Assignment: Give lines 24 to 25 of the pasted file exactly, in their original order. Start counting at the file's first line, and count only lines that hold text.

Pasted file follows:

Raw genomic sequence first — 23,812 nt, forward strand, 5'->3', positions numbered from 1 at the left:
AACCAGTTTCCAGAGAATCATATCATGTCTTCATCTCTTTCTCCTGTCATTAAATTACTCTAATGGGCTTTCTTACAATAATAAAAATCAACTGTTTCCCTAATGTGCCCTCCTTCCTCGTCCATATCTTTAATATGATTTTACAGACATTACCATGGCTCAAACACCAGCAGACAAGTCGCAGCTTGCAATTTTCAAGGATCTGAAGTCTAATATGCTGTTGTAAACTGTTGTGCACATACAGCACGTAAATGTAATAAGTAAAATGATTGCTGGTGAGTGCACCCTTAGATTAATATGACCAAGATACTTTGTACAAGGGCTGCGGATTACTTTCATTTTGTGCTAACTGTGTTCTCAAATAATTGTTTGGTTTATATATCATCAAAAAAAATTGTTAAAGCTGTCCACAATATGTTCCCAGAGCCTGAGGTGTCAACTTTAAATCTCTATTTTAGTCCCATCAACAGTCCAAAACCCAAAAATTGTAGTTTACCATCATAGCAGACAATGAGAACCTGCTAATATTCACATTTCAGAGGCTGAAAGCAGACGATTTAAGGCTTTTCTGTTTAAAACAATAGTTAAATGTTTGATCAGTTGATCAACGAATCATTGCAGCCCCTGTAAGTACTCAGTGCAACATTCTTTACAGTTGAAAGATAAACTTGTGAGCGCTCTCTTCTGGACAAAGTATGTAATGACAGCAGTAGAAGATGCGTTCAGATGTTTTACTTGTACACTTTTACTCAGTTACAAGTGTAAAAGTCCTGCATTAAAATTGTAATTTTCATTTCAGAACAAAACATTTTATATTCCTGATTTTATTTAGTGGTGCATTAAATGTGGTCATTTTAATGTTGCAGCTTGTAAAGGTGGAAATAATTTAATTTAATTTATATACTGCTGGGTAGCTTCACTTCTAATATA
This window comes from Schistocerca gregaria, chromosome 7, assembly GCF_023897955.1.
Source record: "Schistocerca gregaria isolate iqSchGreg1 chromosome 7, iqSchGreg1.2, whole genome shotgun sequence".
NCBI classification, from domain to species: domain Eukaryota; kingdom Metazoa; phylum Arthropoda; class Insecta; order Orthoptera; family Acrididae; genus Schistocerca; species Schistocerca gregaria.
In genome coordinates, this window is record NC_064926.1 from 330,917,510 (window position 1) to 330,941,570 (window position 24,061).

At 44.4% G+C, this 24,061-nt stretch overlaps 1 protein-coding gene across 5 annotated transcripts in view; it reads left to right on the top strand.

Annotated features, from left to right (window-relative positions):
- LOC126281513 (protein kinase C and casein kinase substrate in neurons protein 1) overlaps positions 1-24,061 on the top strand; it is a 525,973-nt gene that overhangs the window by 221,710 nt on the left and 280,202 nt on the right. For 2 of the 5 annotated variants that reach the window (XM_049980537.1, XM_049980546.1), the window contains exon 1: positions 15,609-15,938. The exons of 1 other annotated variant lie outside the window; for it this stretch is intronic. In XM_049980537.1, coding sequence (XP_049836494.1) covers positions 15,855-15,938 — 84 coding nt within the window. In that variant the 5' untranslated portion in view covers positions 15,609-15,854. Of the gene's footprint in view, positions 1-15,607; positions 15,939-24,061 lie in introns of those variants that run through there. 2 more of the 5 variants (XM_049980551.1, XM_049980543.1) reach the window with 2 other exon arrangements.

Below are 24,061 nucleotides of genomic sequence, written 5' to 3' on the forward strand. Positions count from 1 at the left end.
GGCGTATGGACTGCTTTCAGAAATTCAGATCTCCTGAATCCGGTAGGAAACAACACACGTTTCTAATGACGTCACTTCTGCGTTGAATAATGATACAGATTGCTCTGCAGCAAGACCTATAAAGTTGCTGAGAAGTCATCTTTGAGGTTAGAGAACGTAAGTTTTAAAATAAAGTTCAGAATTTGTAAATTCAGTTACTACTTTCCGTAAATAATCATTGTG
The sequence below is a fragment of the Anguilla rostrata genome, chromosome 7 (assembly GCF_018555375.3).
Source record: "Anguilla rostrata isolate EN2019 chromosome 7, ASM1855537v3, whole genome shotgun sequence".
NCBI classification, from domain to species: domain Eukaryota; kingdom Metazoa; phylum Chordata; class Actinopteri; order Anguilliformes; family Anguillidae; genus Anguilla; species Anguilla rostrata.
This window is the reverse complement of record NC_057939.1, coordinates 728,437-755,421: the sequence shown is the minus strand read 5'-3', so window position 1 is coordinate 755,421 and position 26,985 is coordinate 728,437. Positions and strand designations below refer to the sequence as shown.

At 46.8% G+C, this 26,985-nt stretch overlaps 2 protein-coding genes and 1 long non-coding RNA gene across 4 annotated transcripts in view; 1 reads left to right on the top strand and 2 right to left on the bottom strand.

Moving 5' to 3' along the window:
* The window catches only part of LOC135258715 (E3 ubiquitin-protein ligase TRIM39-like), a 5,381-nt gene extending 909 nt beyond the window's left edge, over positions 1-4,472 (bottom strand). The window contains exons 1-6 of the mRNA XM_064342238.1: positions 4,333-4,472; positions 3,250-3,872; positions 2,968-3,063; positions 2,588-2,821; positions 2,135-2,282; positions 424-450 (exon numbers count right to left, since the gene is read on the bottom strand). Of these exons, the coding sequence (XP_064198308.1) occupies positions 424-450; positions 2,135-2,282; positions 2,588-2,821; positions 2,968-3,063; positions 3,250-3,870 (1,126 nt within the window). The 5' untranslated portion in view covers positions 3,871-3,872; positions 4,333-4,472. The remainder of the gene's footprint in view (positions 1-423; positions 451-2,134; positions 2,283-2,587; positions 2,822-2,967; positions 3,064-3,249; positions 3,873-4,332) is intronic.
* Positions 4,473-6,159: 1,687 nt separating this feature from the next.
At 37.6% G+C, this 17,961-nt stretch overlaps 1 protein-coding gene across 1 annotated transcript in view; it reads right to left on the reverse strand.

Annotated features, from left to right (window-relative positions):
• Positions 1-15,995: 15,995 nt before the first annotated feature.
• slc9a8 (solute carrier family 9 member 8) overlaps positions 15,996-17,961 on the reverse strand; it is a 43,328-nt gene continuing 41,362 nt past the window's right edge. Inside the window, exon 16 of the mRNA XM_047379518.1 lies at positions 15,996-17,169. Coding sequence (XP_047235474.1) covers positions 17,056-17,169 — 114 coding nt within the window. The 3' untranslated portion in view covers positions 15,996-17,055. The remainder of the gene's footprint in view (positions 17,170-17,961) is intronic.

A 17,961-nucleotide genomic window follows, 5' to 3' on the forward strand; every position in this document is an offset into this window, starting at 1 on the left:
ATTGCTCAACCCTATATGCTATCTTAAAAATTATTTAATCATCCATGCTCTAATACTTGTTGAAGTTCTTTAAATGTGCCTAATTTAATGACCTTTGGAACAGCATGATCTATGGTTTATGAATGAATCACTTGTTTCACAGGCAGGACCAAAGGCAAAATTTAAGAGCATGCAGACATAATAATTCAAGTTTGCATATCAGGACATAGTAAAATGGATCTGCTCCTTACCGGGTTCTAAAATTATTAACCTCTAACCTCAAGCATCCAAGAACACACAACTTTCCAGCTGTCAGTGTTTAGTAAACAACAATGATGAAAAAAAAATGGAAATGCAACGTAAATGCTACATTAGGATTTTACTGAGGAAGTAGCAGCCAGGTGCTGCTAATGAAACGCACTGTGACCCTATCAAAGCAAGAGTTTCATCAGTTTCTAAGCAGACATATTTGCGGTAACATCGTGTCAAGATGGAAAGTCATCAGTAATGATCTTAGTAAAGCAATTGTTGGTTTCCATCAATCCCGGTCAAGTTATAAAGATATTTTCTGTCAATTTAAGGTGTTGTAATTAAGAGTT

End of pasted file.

A 17,961-nucleotide genomic window follows, 5' to 3' on the forward strand; every position in this document is an offset into this window, starting at 1 on the left:
ATTGCTCAACCCTATATGCTATCTTAAAAATTATTTAATCATCCATGCTCTAATACTTGTTGAAGTTCTTTAAATGTGCCTAATTTAATGACCTTTGGAACAGCATGATCTATGGTTTATGAATGAATCACTTGTTTCACAGGCAGGACCAAAGGCAAAATTTAAGAGCATGCAGACATAATAATTCAAGTTTGCATATCAGGACATAGTAAAATGGATCTGCTCCTTACCGGGTTCTAAAATTATTAACCTCTAACCTCAAGCATCCAAGAACACACAACTTTCCAGCTGTCAGTGTTTAGTAAACAACAATGATGAAAAAAAAATGGAAATGCAACGTAAATGCTACATTAGGATTTTACTGAGGAAGTAGCAGCCAGGTGCTGCTAATGAAACGCACTGTGACCCTATCAAAGCAAGAGTTTCATCAGTTTCTAAGCAGACATATTTGCGGTAACATCGTGTCAAGATGGAAAGTCATCAGTAATGATCTTAGTAAAGCAATTGTTGGTTTCCATCAATCCCGGTCAAGTTATAAAGATATTTTCTGTCAATTTAAGGTGTTGTAATTAAGAGTT